Really knowing and understanding your consumers is the key to being able to sell more to them, and no more so than in the current economic climate, says David Swift, Founder and Chief Executive Officer, who also recommends that retailers and brands look deeper into what you know about your customers, to achieve even greater ecommerce success.
In all the current uncertainty in markets and politics, the fact is, despite a blip in the upward trajectory of online sales after lockdowns and consumers got back into store, online commerce growth remains extremely positive. As our UK Ecommerce Market Insights report shows, half (50%) of shoppers plan to increase online shopping over the next 5 years, and despite protestation to the contrary, by store owners, purchasing will continue to shift away from bricks and mortar stores.
And not just at home, but abroad as cross-border commerce also grows, to more than $5.55 trillion (Gartner) last year. While consumers have reined in their spending in the current cost of living crisis, the proportion of their spending made online has not fallen.
However, there is no room for complacency, especially when a closer look at the figures reveals some interesting differences in shopping behaviour across the main age demographics – differences that demand retailers and brands invest more into understanding their customers.
For instance, younger shoppers are more likely to buy internationally. As the research shows, looking at the percentage of respondents who shopped cross border in the last 12 months for clothing, Footwear, Cosmetics, Luxury Items, or Electronics, 61% were Gen Z, while only 20% were Boomers.
A closer look at the figures also reveals that while there is growth in online shopping as a whole, there are particular regions where growth is unusually high. Countries with the highest percentage of respondents reporting they shop internationally were UAE (75%), Switzerland (68%), China (64%), Spain (63%) and South Africa (52%). The most popular purchase categories were clothing, luxury, consumer electronics and cosmetics.
To make it easier to sell to these potential customers, we’ve identified three shopper cohorts – Brand Super Fans, Power Shoppers and Bargain shoppers. Understanding how to sell to them is the key to unlocking their spend.
Super Fans are motivated by scarcity and exclusivity, not price. When brands identify their super fans, they can target them with full-price, limited-time or limited-quantity product offerings. Many want to be the first one to have the latest thing, while some want to be the only one to have it.
Power Shoppers are motivated by the convenience of online shopping and often go directly to a brand or retail site to buy. This direct interaction gives brands and retailers the opportunity to capture first-party data as well as sales, and utilise that data to create more personalised experiences that improve loyalty.
Bargain Shoppers, while naturally price-sensitive, are no less valuable. Bargain shoppers will forego owning a newly released item to wait for a discount later. However, brands needn’t employ a slash-and-burn strategy to reach these customers and move merchandise. Today’s ecommerce solutions give brands the flexibility to take a customised approach to different market segments.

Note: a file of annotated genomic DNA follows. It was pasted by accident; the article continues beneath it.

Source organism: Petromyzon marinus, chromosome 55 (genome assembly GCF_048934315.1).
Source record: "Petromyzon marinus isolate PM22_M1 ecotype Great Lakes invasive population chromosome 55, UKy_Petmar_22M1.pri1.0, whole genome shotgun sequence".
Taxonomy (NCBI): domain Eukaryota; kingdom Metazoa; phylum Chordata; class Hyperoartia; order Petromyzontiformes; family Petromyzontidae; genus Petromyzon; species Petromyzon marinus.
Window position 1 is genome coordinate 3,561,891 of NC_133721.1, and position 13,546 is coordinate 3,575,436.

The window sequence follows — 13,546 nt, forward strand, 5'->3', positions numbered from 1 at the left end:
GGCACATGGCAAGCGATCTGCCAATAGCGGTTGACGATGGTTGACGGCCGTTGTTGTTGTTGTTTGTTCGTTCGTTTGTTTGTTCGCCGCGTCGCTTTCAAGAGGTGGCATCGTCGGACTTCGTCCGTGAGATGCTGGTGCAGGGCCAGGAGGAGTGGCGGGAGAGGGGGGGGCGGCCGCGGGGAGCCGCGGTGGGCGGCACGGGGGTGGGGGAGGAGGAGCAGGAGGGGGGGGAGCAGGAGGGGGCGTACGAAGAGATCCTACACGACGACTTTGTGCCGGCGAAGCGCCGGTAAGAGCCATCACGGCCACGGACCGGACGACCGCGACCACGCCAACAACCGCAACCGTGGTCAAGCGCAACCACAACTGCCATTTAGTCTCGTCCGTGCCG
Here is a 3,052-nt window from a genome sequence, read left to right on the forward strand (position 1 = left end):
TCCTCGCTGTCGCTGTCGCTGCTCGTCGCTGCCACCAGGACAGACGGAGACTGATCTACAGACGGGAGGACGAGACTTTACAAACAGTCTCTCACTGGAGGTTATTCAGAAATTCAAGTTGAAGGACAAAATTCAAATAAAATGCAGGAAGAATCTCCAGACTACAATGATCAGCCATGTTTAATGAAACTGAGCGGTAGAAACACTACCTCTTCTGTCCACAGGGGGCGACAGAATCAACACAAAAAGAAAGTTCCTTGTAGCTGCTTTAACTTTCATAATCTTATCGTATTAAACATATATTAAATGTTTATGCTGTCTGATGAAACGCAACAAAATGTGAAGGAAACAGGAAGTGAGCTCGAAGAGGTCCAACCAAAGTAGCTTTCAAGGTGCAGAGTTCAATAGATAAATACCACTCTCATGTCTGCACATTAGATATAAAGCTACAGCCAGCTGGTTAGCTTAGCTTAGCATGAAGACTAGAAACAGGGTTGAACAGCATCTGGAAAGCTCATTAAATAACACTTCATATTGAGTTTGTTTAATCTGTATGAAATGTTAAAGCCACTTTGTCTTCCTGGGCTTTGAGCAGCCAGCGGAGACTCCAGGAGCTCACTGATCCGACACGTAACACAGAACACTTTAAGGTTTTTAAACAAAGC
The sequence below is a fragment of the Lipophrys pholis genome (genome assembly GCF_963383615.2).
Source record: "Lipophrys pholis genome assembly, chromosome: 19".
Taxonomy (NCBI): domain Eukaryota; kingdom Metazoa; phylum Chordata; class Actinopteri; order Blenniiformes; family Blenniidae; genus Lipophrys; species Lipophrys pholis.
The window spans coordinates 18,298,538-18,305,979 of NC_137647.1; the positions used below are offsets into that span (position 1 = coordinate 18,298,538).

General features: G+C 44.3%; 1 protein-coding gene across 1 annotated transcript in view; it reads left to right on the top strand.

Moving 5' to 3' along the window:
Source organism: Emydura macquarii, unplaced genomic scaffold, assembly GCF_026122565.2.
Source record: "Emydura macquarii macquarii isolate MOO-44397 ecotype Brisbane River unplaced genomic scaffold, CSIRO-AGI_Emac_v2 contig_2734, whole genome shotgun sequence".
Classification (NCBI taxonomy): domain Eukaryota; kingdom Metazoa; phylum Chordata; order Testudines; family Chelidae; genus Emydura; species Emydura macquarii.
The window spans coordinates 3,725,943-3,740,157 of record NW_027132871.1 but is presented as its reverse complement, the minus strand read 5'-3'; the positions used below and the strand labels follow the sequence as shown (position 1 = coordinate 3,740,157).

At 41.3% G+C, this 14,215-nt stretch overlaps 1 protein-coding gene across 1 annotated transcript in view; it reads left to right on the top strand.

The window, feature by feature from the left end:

And retailers can cleverly navigate the differences between these shopper cohorts in order to optimise inventory as well as pricing. For instance, knowing that younger shoppers will wait for discounts is an excellent use of first party data to adapt operations by shopper type and territory.
Wherever these cohorts live and from wherever they shop, retailers and brands must build relevant shopping experiences across all cohorts and all channels. Relevant does not mean copying and pasting experiences from home markets onto new territories, but respecting differences and distinctions of each individual personality and support them with the right mix of products, payment methods, product mix, prices and fulfilment methods.
In order to achieve these capabilities, it is important that retailers and brands do not try to do everything themselves, but work with local business entities that have the resources and expertise to make transactions optimal for them and their customers.
Ecommerce Success – Personalised product recommendations through purchases history and browsing data
Personalisation is not related to location. Instead it is about the inner actions and emotions of the individual consumer being addressed, and that requires the perpetual gathering of data on that individual to present products to them, not only carefully calculated that they want, desire, need, or even expectantly anticipate you offering to them next. Knowing each of your customers perfectly is essential.
Predictive personalisation, AI for ecommerce, is the epitome of how far technology has come so far. It helps increase your sales, reduces bounce rate, increase conversion rate, increases customer retention, obliterates RoR, increase AOV and CLV. If you want ecommerce success then why, oh why, isn’t it on your site already?
As an ecommerce retailer, developing a better understanding of your customers is always going to give you a significant advantage over your peers. With the assistance of artificial intelligence and machine learning, you will be able to make better use of the customer data that you hold. They don’t have it, and you do, so to not use it yet could be considered as strategic constipation!
Organising your data effectively, continuing to gather more, and ultimately using that data to your greatest advantage, will translate this into tangible results for your business. Once you start using artificial intelligence in your business, you will see a ravenous shift in positive results, in days.
SwiftERM is a Microsoft partner company. For a free 30-day trial of AI predictive personalisation software with zero risk and without obligation, visit us here.